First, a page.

Rockville (MD), December 4, 2017 — The only answer for expiring pharmaceutical patents and low production capacity at large concerns is to outsource manufacturing tasks, according to Kalorama Information. The healthcare market researcher said In 2017, the total global market for BCMO services, including both clinical and commercial production, was estimated at $48 billion. The market for biopharmaceutical manufacturing is driven by demand for products and the expiration of blockbusters. This according to a new report from Kalorama, Biopharmaceutical Contract Manufacturing (BCMO) Market - by Type of Service, by Organization and by Region.
The report says that companies marketing blockbusters are often dependent on a handful of such products, patent expirations have great influence on those companies’ financial wellbeing. For some players including Amgen, Pfizer and Bristol-Myers Squibb, individual blockbusters comprise more than 25% of total revenues.
“Over the past several years, an unprecedented number of blockbuster drugs have lost patent protection, and this trend is expected to continue through the foreseeable future,” said Bruce Carlson, Publisher of Kalorama information.
Because generic medicines are priced at a discount of up to 90% of the cost of the original drug, yet are considered therapeutically identical, their growing usage represents a particularly threat to blockbuster drugs. Utilization. of a BCMO can often allow sponsors to save considerable time in establishing manufacturing processes. Leveraging the resources and expertise of third party manufacturers can eliminate delays associated with oversights and mistakes made by individuals with inadequate experience in performing product and process development for a material produced under Good Manufacturing Practice (GMP) standards. Since these manufacturing processes are often established during clinical testing to produce material for human trials, production time savings are important as they can reduce overall trial times and allow a drug developer to get a product to market more quickly.
Production of certain specialized products may also be established more quickly with a BCMO than with in-house resources. For example, more potent, low-dose products often have to be specially prepared in dedicated manufacturing facilities. Because of the danger of cross-contamination between facilities, dedicated production plant or time-consuming sterilization and decontamination procedures between production runs of different products are necessary to the production process. Outsourcing production to an external manufacturer can help reduce this lead time as the contractor may have access to suitable facilities and can quickly adapt them to the sponsor’s product.
The report says that because the market for third party manufacturing is still very fragmented, relatively few companies are capable of taking over a large portion of the manufacturing process, so complex deal structures are typically required that involve several different players. Because of this, the coordination of the numerous processes and parties involved requires significant time and expertise on the part of sponsoring companies. Therefore, while the greatest value from manufacturing outsourcing typically comes from when the external manufacturer is utilized during the early stages of a product’s development, this benefit may quickly erode as the product is commercialized if the sponsor is not able to structure and maintain appropriate relationships. Drug developers with more limited resources can also gain access to specialized expertise by using BCMOs. For example, processes such as manufacturing validation, process development and regulatory compliance often require considerable expertise and start-up companies are unlikely to be familiar with these areas.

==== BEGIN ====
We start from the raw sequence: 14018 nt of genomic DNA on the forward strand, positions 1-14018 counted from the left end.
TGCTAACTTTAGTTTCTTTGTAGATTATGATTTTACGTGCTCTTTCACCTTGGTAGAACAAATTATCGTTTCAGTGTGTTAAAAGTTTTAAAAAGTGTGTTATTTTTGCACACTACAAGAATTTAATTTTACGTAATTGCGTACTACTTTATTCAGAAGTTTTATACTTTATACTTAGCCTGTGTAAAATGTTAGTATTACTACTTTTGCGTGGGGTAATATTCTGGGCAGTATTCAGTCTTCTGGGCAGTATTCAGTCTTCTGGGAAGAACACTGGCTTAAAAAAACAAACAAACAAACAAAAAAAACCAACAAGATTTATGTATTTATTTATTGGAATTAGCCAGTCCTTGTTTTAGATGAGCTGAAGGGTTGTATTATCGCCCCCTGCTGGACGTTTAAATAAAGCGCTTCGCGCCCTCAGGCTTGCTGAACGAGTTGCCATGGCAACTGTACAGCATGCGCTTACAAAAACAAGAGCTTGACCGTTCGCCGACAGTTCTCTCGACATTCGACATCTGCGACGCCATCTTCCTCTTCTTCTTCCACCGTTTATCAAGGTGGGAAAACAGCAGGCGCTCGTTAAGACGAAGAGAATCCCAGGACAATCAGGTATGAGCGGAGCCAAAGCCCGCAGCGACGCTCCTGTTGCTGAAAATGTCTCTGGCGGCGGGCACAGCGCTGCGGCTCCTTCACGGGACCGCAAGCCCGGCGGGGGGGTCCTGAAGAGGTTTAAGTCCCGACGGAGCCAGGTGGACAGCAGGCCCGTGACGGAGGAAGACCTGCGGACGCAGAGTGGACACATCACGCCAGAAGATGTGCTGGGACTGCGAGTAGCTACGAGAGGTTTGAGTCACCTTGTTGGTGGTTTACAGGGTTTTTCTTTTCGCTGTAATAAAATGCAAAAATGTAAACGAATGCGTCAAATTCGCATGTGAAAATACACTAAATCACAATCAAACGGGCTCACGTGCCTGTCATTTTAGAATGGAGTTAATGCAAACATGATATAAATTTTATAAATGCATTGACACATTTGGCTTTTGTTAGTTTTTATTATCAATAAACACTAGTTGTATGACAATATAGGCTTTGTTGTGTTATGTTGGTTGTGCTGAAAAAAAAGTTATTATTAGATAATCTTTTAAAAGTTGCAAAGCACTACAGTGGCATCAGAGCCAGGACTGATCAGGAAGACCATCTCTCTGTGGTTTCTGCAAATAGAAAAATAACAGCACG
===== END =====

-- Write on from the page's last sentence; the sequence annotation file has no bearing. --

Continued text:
Some BCMOs focus on niche areas - Baxter BioPharma Solutions contract manufactures premixed parenteral drugs in flexible plastic containers and has become a specialist in frozen premixed drug products; this is a process that requires sophisticated controls on temperature, processing times, component addition sequences and additional rates which most sponsors do not possess in-house. BCMOs can therefore fill critical gaps in sponsors’ capabilities; their personnel can also provide sponsors with learning opportunities that help build internal expertise. This can be particularly beneficial from a regulatory perspective. As manufacturing specialists, BCMOs diligently work to meet regulatory requirements and ensure product compliance.
This is important, since regulators tend to frown upon “testing in quality”, or establishing quality in terms of the final product only; rather, the manufacturer must demonstrate that all of the materials and media used in the production process were free of contaminants and that no infectious agents were introduced into the product during manufacture. BCMOs also tend to keep abreast of newer regulatory initiatives, such as Process Analytical Technology (PAT). This requires in-process testing conducted while a product is being produced. Although many believe that PAT will ultimately reduce cycle times and improve product performance and compliance, it nonetheless represents an extremely high capital investment to install in-process equipment sensors, systems and automated analytical equipment that is prohibitively large for smaller manufacturers.
About Kalorama Information
Kalorama Information, a division of MarketResearch.com, supplies the latest in independent medical market research in diagnostics, biotech, pharmaceuticals, medical devices and healthcare; as well as a full range of custom research services. Reports can be purchased through Kalorama’s website and are also available on www.marketresearch.com and www.profound.com.
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